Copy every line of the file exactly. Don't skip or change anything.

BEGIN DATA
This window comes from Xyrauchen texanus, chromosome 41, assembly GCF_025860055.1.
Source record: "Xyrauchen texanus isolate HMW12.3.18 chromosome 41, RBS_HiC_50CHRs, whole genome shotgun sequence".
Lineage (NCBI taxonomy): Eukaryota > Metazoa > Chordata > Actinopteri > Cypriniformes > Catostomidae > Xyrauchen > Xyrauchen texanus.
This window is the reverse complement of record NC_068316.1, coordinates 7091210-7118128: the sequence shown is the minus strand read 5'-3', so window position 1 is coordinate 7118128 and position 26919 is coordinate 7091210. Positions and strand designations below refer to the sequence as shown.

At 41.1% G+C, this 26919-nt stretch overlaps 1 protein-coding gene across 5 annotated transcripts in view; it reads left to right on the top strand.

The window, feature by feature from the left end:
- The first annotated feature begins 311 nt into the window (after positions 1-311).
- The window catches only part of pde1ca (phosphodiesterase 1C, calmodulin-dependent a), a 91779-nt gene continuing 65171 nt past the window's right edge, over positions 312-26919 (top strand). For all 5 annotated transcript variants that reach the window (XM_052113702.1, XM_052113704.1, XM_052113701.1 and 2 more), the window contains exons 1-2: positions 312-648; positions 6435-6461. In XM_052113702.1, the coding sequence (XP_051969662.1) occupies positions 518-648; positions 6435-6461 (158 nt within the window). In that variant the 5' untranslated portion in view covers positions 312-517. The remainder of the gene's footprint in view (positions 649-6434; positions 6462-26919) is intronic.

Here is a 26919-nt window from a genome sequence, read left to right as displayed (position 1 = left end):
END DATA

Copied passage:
This window comes from Xyrauchen texanus, chromosome 41, assembly GCF_025860055.1.
Source record: "Xyrauchen texanus isolate HMW12.3.18 chromosome 41, RBS_HiC_50CHRs, whole genome shotgun sequence".
Lineage (NCBI taxonomy): Eukaryota > Metazoa > Chordata > Actinopteri > Cypriniformes > Catostomidae > Xyrauchen > Xyrauchen texanus.
This window is the reverse complement of record NC_068316.1, coordinates 7091210-7118128: the sequence shown is the minus strand read 5'-3', so window position 1 is coordinate 7118128 and position 26919 is coordinate 7091210. Positions and strand designations below refer to the sequence as shown.

At 41.1% G+C, this 26919-nt stretch overlaps 1 protein-coding gene across 5 annotated transcripts in view; it reads left to right on the top strand.

The window, feature by feature from the left end:
- The first annotated feature begins 311 nt into the window (after positions 1-311).
- The window catches only part of pde1ca (phosphodiesterase 1C, calmodulin-dependent a), a 91779-nt gene continuing 65171 nt past the window's right edge, over positions 312-26919 (top strand). For all 5 annotated transcript variants that reach the window (XM_052113702.1, XM_052113704.1, XM_052113701.1 and 2 more), the window contains exons 1-2: positions 312-648; positions 6435-6461. In XM_052113702.1, the coding sequence (XP_051969662.1) occupies positions 518-648; positions 6435-6461 (158 nt within the window). In that variant the 5' untranslated portion in view covers positions 312-517. The remainder of the gene's footprint in view (positions 649-6434; positions 6462-26919) is intronic.

Here is a 26919-nt window from a genome sequence, read left to right as displayed (position 1 = left end):